It has been some time since our last C&NW 1385 status update. Upon delivery of the boiler, a few photos were posted with the promise of more to come, but as Mid-Continent entered our busy special event season the sharing of additional photos and videos got put off by more pressing projects. However, that doesn’t mean work halted on the 1385. Now that the busy 2019 season is behind us, we’ve had a chance to put together this mega-update for you.
C&NW 1385’s boiler has represented the single most challenging part of the locomotives rebuild. Planning of the boiler was started early in the rebuild process and in-depth engineering work started in 2015. The construction contract was signed with Continental Fabricators in late 2016. Many design iterations went back and forth as the project volunteers, boiler engineer, and manufacturer exchanged ideas and tweaked components. Finally, by late September 2019 the boiler was ready to ship, arriving on September 26, 2019. The following photos explain the activities.
In addition to still photos, a series of GoPro cameras mounted on the locomotive, a tripod camera, and a drone were all on hand leaving no angle uncovered. The following photos and video are courtesy Jeffrey Lentz and Randy Long. Update text by Peet Deets and Jeffrey Lentz.
After departing the previous day from St. Louis and arriving at SPEC Machine in the middle of the night, 1385’s boiler is prepped for unloading. Although paling in size to some locomotives, the 1385 is hardly small – seen here dwarfing SPEC Machine’s forklift being used to unload spare boiler tubes from the trailer. As hinted at by the photo backgrounds, SPEC Machine is not normally a locomotive heavy repair shop and is actually located on a working farm.
LEFT: SPEC Machine owner, Steve R., talks unloading strategy with 1385 Task Force volunteer Pete D. (in hard hat). CENTER: Mid-Continent volunteer Ed R. gets ready to attach the crane’s lifting straps to the 1385 boiler. RIGHT: Brett M., the engineer of the new boiler, is on hand to help with the boiler lift and make sure everything goes smoothly.
The new boiler is gently lifted off the trailer as SPEC Machine’s Steve R. looks on.
SPEC Machine’s Tyler R. keeps hold of a tether attached to the boiler. Wind speeds picked up as the lift was underway, causing the boiler to want to sway and swivel. The tether straps permit control over the lift without risk of getting fingers or hands pinched by the 41,000 lb boiler.
Despite the large size of the equipment involved, it is a game of fractions of an inch when it comes to placing all the pieces together. Here 1385 Task Force member Mike W. is seen taking a tape measure reading as they battle a bit of a breeze while trying to set the boiler on the exact spot needed.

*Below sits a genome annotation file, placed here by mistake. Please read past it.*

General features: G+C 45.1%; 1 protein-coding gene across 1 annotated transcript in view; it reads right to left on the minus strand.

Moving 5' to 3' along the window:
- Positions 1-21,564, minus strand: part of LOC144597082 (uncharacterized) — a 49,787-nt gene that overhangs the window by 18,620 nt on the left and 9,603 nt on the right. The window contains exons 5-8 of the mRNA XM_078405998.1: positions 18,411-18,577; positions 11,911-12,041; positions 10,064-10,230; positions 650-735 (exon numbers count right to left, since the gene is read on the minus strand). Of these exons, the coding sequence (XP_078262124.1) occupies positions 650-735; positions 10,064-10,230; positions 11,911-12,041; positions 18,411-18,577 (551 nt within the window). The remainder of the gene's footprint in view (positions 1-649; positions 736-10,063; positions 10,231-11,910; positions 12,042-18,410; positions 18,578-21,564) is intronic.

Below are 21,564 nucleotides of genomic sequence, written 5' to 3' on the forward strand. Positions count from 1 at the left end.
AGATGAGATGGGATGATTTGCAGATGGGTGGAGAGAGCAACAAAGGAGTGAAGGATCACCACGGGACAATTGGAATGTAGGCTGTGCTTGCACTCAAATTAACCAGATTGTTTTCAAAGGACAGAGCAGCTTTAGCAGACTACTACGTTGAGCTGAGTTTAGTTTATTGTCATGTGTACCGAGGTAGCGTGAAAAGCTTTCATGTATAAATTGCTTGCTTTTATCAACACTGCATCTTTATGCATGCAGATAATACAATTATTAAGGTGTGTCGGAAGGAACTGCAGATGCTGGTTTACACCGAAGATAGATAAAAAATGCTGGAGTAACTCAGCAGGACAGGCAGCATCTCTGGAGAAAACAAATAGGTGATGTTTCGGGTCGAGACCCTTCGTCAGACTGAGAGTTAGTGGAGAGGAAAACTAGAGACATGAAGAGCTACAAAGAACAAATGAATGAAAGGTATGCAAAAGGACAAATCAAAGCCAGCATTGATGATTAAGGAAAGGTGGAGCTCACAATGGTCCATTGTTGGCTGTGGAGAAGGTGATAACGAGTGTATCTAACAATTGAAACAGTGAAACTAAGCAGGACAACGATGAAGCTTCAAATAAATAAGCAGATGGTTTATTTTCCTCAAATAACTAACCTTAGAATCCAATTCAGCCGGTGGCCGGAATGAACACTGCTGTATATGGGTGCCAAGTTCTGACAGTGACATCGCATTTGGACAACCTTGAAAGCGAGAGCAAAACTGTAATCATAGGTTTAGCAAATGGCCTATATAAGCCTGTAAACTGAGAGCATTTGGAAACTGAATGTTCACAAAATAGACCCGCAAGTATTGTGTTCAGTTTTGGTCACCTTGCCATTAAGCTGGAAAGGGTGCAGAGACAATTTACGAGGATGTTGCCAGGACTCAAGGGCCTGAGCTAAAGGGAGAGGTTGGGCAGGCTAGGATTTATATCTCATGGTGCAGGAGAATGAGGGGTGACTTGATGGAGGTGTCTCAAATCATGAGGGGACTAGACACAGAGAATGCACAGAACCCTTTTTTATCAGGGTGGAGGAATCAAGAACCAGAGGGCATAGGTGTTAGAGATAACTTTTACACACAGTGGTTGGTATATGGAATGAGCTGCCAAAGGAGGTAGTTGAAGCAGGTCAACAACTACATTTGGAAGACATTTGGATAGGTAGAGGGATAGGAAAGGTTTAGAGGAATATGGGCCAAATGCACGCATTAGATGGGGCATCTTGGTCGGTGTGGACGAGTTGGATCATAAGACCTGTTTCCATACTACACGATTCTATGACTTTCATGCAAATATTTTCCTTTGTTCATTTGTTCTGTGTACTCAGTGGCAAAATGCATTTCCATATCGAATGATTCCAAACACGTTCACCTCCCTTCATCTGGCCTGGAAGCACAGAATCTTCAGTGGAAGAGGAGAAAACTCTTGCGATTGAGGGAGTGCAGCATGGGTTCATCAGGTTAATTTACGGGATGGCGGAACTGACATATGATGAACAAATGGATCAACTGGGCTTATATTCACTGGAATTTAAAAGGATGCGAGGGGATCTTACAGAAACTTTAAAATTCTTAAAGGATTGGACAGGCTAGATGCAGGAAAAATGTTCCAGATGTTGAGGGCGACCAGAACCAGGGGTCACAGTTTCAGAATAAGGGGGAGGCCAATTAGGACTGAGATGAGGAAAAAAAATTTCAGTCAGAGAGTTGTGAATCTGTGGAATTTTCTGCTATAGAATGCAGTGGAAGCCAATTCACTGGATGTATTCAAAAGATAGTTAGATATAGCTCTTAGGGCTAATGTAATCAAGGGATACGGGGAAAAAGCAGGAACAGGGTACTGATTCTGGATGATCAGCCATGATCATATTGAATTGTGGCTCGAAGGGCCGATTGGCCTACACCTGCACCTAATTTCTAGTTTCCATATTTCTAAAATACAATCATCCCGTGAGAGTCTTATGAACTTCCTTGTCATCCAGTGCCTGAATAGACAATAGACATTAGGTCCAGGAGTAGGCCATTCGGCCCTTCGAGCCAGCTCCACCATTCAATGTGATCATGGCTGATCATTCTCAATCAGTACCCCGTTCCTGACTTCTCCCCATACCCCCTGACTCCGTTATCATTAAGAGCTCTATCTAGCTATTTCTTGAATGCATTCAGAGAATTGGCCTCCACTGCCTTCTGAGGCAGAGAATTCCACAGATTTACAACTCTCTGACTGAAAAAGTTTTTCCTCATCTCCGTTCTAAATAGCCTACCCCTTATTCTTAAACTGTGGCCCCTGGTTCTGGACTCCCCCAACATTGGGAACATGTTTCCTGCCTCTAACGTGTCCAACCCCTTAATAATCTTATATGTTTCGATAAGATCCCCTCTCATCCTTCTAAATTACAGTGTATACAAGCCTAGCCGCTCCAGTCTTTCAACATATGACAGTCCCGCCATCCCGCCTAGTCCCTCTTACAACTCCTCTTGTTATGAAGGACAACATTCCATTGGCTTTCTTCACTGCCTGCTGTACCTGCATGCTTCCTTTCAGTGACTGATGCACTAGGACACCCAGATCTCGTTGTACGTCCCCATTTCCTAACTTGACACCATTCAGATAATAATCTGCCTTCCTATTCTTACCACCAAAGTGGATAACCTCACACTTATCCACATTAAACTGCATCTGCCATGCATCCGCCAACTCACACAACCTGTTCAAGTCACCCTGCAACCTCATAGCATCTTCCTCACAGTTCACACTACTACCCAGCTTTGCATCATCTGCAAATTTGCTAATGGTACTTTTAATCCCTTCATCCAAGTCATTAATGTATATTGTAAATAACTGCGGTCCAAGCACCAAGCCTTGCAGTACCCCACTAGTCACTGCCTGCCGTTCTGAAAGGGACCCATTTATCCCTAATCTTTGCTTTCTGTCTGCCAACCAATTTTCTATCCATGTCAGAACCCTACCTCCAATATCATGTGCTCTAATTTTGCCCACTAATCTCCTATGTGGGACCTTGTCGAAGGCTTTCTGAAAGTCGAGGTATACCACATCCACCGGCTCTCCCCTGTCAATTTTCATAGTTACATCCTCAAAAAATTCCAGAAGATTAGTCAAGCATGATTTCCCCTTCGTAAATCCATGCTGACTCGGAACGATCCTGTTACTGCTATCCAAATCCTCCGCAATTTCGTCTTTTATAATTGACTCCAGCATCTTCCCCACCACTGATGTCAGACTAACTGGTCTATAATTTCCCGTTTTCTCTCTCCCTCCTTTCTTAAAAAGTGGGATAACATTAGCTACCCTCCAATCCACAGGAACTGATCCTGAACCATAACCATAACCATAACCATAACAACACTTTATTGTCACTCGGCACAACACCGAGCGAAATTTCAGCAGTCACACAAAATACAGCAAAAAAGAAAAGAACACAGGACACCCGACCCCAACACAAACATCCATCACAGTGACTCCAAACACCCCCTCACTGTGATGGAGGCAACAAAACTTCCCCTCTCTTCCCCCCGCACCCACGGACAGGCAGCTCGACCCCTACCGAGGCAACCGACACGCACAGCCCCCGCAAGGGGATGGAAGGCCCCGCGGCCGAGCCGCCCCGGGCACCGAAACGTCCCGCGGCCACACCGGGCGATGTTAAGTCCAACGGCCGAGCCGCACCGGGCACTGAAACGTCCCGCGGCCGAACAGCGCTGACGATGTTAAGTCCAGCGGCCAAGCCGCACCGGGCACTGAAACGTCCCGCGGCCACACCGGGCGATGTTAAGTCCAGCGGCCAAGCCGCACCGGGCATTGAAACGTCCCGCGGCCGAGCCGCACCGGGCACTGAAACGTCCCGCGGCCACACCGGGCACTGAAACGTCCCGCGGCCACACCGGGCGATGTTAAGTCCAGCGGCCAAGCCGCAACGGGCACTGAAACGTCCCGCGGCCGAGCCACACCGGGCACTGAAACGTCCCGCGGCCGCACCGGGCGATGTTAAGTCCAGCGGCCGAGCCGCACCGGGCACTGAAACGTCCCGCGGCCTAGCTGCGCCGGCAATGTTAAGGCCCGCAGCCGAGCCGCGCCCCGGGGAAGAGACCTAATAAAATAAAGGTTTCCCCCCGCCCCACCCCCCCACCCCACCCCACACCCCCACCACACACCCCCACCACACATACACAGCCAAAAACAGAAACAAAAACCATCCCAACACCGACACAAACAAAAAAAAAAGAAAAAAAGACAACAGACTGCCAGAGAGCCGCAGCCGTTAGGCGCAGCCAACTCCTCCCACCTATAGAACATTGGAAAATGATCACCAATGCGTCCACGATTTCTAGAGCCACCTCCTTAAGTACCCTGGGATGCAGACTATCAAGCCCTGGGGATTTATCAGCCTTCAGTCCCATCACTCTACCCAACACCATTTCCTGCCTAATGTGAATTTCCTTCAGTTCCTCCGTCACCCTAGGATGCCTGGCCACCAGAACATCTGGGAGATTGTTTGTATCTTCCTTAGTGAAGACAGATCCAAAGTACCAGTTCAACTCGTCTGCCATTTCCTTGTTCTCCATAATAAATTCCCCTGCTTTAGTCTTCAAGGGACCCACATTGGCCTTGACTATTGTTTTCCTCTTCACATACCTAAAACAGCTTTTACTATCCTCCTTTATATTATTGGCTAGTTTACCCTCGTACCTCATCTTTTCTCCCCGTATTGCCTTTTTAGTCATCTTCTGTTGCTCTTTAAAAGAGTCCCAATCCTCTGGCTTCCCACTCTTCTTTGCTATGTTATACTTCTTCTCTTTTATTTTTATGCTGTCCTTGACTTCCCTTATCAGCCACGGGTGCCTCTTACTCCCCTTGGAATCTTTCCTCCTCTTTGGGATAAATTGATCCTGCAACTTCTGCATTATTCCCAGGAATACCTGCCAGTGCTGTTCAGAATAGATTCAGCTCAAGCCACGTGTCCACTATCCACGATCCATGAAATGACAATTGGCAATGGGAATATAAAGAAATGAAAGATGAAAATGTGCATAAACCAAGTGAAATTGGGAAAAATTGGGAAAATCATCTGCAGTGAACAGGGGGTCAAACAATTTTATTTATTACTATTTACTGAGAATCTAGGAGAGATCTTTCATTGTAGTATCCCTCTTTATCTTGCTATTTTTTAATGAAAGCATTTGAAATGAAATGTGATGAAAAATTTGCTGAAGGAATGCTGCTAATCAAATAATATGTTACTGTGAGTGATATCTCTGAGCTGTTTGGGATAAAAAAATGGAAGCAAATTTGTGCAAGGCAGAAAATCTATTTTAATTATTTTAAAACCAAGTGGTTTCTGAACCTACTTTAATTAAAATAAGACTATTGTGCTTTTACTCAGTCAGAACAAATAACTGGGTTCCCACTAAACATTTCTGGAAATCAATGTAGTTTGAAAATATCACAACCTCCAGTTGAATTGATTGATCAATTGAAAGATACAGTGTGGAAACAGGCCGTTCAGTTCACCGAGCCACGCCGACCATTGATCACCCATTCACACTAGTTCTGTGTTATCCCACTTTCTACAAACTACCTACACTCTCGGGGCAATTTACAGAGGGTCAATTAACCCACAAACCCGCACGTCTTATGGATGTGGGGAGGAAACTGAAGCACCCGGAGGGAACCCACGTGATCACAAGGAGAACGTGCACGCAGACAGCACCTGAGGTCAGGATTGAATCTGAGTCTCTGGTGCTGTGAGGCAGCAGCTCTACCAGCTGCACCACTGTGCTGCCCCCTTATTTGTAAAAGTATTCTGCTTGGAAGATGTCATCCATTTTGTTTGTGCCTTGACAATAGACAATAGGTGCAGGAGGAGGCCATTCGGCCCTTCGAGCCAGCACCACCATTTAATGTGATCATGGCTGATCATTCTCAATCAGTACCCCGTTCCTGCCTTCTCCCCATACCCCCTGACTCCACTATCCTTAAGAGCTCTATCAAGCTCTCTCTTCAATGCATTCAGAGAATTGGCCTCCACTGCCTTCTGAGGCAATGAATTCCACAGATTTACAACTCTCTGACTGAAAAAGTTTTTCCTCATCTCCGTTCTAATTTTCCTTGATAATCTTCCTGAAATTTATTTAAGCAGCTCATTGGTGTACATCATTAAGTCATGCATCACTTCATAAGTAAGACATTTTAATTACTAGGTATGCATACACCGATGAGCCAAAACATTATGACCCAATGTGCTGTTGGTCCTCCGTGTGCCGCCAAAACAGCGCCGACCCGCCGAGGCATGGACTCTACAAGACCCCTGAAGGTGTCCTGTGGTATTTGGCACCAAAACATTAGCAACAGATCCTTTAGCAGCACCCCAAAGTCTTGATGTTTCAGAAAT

LEFT: Some components couldn’t be fabricated until after the boiler was fitted and tolerances defined. In the meantime, timbers are used to support the boiler on the firebox end. CENTER: Ed R. verifies boiler placement against blueprints from the Chicago & North Western railroad. RIGHT: The increasing wind level made positioning the boiler on the exact centerline of the frame increasingly difficult. A speed square is pulled out to verify the accuracy of the last attempt.
1385’s boiler is Inside SPEC Machine’s shop, waiting on other parts of the locomotive to catch up before the cab can be installed. Since previous updates, the roof has been covered and rain gutters installed. Inside the cab the wiring for various electrical systems have been installed.
With the ash pan and grates not yet installed, this view looking up into the firebox was possible, showing the arch tubes which help circulate water around the firebox walls.
Key members of the 1385 crew gather for a group photo to celebrate the completion of a major step in the 1385’s journey toward operation. From left to right, Tyler R., Pete D., Steve R., Mike W. Tim K., and Ed R.
After the boiler was placed and a lunch break enjoyed, a tractor was used to tow 1385 inside the shop bay where work will continue.
Progress Since the Boiler Delivery
In the time since the boiler was delivered work has continued on the hundreds of to-do list items that need to be checked off before the locomotive assembly can be completed. These tasks are less attention-getting than a new boiler, but no less important to the locomotive’s rebuild.
In November 2019, a MCRM members work session was held to help organize the thousands of parts and pieces associated with the locomotive. The palette racking set up during the Member’s work session is being put to good use. As seen here, the racking has tripled the amount of usable space for storage in that spot.